Online health infomediaries have the objective of knowledge exchange between participants. Visitor contribution is an important factor for the success of the infomediaries. Providers engaged with infomediaries need visitor identification for reputational incentives. However, identification or classification of visitors in online health infomediaries is sparse in literature. This study proposes two dimensions of participation, the intention and intensity levels of visitors, to conceptualize four user categories: community supporters, experiencer providers, knowledge questors, and expertise contributors. The authors validate these categories using a unique large data set collected from a health infomediary for cosmetic surgery, and consisting of 162,598 observed activities of 44,350 visitors, at different participation levels in the year 2012-13. They use cluster analysis to describe similarities and differences among the four user categories. Practice implications are discussed.

Extending Care Outside of the Hospital Walls: A Case of Value Creation through Synchronous Video Communication for Knowledge Exchange in Community Health Network

Jiban Khuntia, Mohan Tanniru, John Zervos
International Journal of E-Business Research (IJEBR), Volume 11 Issue 2, Pp. 1-17

In healthcare settings knowledge exchange among important stakeholders such as doctors, family and patients, and other care providers is a critical imperative. However, such a community modelled approach is missing, limited in scope or its business value not well understood. In this study, the authors illustrate the value potential and subsequent development of a business model for knowledge exchange within the healthcare delivery model outside a hospital setting. Specifically, they illustrate how Synchronous Video Consultation with social media features, in a staged approach, can support knowledge exchange among a network of community health care professionals who address global health disparities and sustain this exchange through resource generation. The authors discuss the contributions and implications of the proposed framework towards value creation in a collaborative setting in general and suggest opportunities for future research.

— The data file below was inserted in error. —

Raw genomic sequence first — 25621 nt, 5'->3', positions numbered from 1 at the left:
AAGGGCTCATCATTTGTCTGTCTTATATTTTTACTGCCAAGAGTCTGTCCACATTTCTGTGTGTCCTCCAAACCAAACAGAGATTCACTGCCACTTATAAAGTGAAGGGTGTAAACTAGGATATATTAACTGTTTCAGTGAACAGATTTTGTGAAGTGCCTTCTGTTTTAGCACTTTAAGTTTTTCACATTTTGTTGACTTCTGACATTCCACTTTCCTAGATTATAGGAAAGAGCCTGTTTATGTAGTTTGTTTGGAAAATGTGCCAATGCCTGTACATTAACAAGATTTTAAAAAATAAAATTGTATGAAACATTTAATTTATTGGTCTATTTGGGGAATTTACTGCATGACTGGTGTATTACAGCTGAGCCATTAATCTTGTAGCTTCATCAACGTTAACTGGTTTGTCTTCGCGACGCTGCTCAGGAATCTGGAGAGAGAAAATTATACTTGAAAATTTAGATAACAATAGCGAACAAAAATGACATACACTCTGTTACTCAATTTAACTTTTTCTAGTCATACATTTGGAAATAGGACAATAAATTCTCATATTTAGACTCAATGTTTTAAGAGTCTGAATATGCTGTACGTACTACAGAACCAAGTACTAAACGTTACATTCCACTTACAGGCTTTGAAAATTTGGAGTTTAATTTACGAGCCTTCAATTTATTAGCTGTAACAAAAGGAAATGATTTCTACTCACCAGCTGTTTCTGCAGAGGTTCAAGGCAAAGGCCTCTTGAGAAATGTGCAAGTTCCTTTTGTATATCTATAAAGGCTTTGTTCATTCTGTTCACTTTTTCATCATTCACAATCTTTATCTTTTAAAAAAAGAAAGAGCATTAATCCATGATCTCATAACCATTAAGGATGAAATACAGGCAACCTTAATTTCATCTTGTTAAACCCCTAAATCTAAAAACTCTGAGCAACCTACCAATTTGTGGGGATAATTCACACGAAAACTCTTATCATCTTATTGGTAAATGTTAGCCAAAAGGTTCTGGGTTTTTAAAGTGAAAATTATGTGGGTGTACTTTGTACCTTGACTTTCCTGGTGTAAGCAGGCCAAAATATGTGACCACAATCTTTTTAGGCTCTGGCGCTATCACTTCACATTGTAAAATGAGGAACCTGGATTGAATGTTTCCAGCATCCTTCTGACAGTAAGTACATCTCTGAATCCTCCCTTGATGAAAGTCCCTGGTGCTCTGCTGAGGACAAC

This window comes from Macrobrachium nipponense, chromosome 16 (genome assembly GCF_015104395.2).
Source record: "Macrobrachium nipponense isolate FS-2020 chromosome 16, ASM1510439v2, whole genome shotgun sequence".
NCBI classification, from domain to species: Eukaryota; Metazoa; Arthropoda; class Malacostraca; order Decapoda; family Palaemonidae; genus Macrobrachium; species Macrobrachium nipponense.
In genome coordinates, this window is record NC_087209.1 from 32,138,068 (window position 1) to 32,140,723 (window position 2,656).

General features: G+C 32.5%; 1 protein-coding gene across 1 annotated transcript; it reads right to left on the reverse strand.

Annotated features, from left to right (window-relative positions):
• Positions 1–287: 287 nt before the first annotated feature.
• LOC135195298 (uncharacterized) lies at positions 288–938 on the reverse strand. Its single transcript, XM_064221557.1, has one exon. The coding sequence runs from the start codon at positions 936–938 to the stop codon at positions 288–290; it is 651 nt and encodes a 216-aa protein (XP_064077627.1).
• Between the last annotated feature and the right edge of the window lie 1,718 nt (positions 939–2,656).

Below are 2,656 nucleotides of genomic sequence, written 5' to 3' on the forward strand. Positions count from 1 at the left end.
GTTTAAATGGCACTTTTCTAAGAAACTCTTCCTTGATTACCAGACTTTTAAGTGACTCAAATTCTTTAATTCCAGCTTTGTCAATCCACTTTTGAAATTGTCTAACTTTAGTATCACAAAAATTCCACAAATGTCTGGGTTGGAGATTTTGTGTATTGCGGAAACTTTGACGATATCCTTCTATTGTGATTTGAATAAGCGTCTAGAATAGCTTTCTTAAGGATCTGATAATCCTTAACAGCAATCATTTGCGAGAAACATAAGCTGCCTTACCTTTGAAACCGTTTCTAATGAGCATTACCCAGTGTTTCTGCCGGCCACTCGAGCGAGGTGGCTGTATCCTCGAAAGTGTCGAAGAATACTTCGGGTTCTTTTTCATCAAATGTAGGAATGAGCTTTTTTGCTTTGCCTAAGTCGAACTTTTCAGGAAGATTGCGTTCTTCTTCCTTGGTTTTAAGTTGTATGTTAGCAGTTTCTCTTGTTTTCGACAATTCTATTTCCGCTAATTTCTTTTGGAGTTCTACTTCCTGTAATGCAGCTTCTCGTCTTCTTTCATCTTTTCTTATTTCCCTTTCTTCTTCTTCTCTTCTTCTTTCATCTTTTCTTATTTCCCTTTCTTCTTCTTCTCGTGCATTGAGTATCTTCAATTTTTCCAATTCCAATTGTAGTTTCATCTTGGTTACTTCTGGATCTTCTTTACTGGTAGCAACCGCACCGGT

Media Reinforcement for Psychological Empowerment in Chronic Disease Management

Kaushik Ghosh, Jiban Khuntia, Sudhir Chawla, Xiaodong Deng
Communications of the Association for Information Systems, Volume 34, Article 22

Although information technology (IT) is often argued to have the potential to enable greater patient participation in healthcare delivery, how IT empow ers patients to take charge of their own health is a less explored area. This study explores how IT-enabled communication plays a significant role in shaping the patients’ psychological empow erment for managing a chronic disease—diabetes. Psychological empow erment reflects a patient’s cognitive